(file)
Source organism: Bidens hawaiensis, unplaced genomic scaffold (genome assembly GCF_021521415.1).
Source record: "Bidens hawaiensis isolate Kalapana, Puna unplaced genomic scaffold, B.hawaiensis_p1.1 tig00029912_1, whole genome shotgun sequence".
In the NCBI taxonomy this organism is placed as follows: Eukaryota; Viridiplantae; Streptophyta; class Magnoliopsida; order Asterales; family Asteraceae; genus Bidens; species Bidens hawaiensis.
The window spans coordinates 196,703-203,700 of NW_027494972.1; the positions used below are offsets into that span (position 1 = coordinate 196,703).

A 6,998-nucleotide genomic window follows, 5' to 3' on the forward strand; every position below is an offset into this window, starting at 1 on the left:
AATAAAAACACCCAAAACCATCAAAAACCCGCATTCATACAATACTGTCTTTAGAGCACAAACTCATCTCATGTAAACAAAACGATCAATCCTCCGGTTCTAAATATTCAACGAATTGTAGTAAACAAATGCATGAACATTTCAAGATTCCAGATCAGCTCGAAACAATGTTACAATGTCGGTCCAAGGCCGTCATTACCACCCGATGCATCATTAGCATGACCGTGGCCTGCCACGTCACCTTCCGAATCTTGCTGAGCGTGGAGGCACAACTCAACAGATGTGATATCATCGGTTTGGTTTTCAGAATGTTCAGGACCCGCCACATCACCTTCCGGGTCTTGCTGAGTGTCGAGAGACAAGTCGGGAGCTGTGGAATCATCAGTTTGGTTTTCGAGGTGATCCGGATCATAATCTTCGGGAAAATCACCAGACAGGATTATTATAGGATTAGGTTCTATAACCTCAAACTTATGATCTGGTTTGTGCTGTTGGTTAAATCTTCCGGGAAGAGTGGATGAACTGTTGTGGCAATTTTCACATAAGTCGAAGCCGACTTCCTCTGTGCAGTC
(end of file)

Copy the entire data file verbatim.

Source organism: Bidens hawaiensis, unplaced genomic scaffold (genome assembly GCF_021521415.1).
Source record: "Bidens hawaiensis isolate Kalapana, Puna unplaced genomic scaffold, B.hawaiensis_p1.1 tig00029912_1, whole genome shotgun sequence".
In the NCBI taxonomy this organism is placed as follows: Eukaryota; Viridiplantae; Streptophyta; class Magnoliopsida; order Asterales; family Asteraceae; genus Bidens; species Bidens hawaiensis.
The window spans coordinates 196,703-203,700 of NW_027494972.1; the positions used below are offsets into that span (position 1 = coordinate 196,703).

A 6,998-nucleotide genomic window follows, 5' to 3' on the forward strand; every position below is an offset into this window, starting at 1 on the left:
AATAAAAACACCCAAAACCATCAAAAACCCGCATTCATACAATACTGTCTTTAGAGCACAAACTCATCTCATGTAAACAAAACGATCAATCCTCCGGTTCTAAATATTCAACGAATTGTAGTAAACAAATGCATGAACATTTCAAGATTCCAGATCAGCTCGAAACAATGTTACAATGTCGGTCCAAGGCCGTCATTACCACCCGATGCATCATTAGCATGACCGTGGCCTGCCACGTCACCTTCCGAATCTTGCTGAGCGTGGAGGCACAACTCAACAGATGTGATATCATCGGTTTGGTTTTCAGAATGTTCAGGACCCGCCACATCACCTTCCGGGTCTTGCTGAGTGTCGAGAGACAAGTCGGGAGCTGTGGAATCATCAGTTTGGTTTTCGAGGTGATCCGGATCATAATCTTCGGGAAAATCACCAGACAGGATTATTATAGGATTAGGTTCTATAACCTCAAACTTATGATCTGGTTTGTGCTGTTGGTTAAATCTTCCGGGAAGAGTGGATGAACTGTTGTGGCAATTTTCACATAAGTCGAAGCCGACTTCCTCTGTGCAGTC